Columnists
Our best media are not 'fake', but our press sometimes re-imagines concepts such as 'evangelical' in order to oversimplify reporting
By Henry H. Bucher, Jr., Faculty in Humanities, Austin College
Sep 25, 2018
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The use and abuse of the word “evangelical” in US media depends on the writer’s understanding of religion, or whether the topic is about religion’s influence on politics or vice versa.

In the history of religion, “evangelical” translates from the Greek as “good message or good news.” In Old English, “good news” was conflated into the word “gospel.” Many major languages such as French, Spanish, German, use the word for evangelical in their language to mean “Protestant” as distinct from “Roman Catholic,” even though the Gospel is key to Roman Catholic theology before and after the Reformation in the 1500s.

Even within the context of Protestant history in the USA, the word “evangelical” can be in a denomination’s name, but has little to do with what the word has come to mean in our media. One example is the Evangelical Lutheran Church in America which is more “mainline” than the Lutheran Church—Missouri Synod, and other Lutheran branches. The ELCA is active in the World Council of Churches and is in “full communion” with most of the USA’s “mainline denominations,” all of which are evangelical in their theology.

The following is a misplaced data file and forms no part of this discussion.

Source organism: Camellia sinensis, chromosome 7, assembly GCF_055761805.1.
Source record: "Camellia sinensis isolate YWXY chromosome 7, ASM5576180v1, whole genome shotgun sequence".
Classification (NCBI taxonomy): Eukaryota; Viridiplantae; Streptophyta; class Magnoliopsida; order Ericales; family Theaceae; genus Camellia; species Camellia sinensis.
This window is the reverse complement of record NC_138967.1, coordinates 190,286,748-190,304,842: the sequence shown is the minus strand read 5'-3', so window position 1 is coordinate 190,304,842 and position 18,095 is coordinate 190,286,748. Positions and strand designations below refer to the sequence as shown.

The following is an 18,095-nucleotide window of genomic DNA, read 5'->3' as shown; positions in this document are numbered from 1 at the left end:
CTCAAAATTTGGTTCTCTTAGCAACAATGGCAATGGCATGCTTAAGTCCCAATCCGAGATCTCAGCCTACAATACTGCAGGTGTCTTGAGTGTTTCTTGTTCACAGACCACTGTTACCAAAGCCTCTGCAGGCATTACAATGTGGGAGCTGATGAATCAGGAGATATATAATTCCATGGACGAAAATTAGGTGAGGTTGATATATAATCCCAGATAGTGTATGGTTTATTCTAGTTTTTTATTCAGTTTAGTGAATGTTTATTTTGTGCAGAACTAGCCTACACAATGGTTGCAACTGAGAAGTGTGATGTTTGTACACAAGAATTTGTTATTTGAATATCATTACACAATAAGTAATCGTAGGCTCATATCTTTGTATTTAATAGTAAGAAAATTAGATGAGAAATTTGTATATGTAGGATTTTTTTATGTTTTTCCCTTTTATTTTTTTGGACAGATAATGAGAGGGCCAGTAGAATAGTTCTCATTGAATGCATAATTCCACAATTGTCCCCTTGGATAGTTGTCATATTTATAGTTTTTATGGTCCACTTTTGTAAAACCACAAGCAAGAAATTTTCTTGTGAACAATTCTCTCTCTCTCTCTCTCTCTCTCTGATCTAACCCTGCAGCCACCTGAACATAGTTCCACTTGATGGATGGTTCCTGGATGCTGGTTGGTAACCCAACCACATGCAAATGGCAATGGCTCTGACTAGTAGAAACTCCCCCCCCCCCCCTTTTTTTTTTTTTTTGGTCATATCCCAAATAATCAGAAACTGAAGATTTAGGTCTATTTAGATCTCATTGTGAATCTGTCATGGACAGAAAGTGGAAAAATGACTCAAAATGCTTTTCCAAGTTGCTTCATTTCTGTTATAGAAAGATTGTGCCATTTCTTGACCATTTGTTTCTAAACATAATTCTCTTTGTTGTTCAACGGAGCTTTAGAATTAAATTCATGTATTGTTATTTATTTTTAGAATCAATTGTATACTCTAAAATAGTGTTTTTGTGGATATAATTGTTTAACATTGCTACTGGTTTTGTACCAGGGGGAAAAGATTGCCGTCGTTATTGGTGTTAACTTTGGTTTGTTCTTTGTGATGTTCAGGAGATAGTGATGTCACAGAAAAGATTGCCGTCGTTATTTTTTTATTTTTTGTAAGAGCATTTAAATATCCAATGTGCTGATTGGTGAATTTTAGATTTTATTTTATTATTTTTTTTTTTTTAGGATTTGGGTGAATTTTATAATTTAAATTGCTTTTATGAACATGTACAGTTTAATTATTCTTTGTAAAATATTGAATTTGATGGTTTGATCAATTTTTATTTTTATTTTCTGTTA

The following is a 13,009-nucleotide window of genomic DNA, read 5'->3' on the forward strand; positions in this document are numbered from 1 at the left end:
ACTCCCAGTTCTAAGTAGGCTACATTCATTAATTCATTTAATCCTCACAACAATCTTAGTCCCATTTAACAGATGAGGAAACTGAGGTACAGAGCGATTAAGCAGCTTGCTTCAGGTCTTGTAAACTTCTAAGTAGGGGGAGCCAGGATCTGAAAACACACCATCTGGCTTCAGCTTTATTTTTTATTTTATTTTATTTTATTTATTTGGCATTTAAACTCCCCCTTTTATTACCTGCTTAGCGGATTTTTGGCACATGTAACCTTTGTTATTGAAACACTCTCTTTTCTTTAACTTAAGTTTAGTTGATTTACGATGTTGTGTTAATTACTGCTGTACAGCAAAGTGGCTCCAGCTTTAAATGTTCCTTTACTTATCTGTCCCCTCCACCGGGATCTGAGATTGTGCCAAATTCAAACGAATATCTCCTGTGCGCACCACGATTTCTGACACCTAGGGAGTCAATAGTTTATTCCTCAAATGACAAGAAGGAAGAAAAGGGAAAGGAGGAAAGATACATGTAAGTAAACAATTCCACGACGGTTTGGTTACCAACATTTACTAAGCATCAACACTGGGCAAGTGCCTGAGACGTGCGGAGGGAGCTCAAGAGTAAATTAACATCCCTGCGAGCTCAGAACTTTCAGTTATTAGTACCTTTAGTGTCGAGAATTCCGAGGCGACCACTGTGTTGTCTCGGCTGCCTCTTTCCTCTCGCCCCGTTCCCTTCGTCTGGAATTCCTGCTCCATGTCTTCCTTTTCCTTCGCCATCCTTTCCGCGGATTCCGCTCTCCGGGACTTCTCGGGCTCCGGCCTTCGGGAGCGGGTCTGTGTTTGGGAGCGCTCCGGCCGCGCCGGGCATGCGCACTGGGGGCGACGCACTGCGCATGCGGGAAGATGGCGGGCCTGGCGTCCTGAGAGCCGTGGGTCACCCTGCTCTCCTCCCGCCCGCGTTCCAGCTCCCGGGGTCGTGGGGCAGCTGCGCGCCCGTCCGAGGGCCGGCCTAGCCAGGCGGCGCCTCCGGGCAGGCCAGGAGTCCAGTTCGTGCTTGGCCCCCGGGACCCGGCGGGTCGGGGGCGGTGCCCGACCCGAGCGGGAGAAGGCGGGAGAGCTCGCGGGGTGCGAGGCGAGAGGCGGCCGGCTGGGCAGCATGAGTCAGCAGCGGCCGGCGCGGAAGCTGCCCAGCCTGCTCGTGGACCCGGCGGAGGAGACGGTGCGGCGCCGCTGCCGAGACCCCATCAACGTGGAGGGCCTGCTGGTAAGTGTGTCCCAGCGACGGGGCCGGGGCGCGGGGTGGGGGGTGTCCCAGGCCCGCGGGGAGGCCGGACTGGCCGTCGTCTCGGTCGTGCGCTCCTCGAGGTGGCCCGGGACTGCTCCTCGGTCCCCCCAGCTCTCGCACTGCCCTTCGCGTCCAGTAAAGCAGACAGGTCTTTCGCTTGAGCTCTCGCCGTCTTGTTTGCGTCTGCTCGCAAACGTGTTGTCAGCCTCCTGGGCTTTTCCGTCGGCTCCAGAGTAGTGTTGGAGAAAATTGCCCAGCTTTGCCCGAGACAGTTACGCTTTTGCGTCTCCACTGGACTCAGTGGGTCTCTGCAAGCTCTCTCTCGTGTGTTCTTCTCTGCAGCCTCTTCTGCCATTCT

What is “evangelical” about a nationally-known “televangelist” proclaiming that hurricane Katrina damaged New Orleans to punish this city of sin? The same question could be asked about “evangelical” responses to other national tragedies such as September 11, 2001. Some media suggest that “evangelicals” deny science , as did most of Christendom in the Middle Ages.

When politics is brought into the discussion, the media has developed the idea that “evangelicals” tend to vote more Republican than they do Democrat in recent elections. The press may be trying to avoid using the word “fundamentalist,” which is associated more with a literal interpretation of the Bible. Some would define being “born again” as playing a role in defining “evangelical.” Many in our media use “Evangelicals” to mean a voting bloc, mega-churches, or the Republican base, depending on the context; and racism creeps in since most African-US-American churches are Evangelical and vote Democrat. Some reporters now use “white evangelicals” when speaking of politics, or the “Christian right.” An ever better term would be the “religious right.” A new group that is aiming to restore evangelical values is the New Evangelical Partnership for the Common Good.

Throughout the scriptural literature of Judaism, Christianity and Islam, “messengers of God” or “angels” have played a key role. Gabriel was the messenger that brought the “good news” to Mary. Gabriel is also named in the Qur’an as the messenger who recited the verses of the Qur’an over time to the Prophet Mohammad. In more recent times, Abraham Lincoln used the phrase “…touched by the better angels of our nature.” Was it Alexander Pope who said “Fools rush in where angels fear to tread?” The very word “evangelical,” in itself, is “an angel in disguise”—the obvious disguise being the prefix “ev” and the suffix “ical.”

Henry H. Bucher, Jr., Ph.D.

Associate Professor Emeritus of Humanities